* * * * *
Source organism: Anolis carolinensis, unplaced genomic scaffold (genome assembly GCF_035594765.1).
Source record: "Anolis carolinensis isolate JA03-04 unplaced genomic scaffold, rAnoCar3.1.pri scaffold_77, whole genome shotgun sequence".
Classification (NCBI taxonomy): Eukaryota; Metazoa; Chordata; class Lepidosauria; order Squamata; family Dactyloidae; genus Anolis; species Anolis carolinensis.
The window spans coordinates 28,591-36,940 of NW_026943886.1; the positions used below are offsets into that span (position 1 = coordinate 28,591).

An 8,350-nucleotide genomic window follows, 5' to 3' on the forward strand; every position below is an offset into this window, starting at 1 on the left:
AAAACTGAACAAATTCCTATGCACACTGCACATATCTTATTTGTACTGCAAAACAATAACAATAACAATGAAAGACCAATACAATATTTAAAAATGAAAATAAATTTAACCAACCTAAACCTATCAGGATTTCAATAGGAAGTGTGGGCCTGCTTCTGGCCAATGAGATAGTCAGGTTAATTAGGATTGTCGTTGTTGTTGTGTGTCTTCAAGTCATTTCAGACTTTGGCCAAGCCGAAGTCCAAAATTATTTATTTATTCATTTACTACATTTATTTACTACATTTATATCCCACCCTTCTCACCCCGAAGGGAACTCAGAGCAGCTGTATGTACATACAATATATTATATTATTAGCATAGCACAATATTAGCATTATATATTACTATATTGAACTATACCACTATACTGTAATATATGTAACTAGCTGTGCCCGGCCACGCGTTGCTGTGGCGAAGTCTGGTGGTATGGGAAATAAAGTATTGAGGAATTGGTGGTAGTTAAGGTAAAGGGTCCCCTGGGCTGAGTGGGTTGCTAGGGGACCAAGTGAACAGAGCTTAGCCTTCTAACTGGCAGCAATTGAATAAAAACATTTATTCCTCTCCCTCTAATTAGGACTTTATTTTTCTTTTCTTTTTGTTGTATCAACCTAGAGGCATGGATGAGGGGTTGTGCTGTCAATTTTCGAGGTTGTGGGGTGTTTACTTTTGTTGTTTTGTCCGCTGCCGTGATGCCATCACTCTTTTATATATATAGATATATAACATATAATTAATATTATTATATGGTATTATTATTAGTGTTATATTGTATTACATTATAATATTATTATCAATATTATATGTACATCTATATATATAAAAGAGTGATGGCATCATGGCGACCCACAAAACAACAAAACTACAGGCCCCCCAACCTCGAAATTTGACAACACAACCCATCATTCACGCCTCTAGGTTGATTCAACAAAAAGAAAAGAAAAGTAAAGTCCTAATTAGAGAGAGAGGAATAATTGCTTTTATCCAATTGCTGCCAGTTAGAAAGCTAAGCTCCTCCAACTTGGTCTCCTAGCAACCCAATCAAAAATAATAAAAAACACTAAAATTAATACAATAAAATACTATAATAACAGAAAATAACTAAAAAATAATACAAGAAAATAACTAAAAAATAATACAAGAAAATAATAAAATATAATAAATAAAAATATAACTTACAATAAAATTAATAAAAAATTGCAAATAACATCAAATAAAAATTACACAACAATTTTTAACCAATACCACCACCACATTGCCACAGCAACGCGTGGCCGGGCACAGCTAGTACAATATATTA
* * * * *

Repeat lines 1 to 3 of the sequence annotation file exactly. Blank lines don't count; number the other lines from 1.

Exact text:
Source organism: Anolis carolinensis, unplaced genomic scaffold (genome assembly GCF_035594765.1).
Source record: "Anolis carolinensis isolate JA03-04 unplaced genomic scaffold, rAnoCar3.1.pri scaffold_77, whole genome shotgun sequence".
Classification (NCBI taxonomy): Eukaryota; Metazoa; Chordata; class Lepidosauria; order Squamata; family Dactyloidae; genus Anolis; species Anolis carolinensis.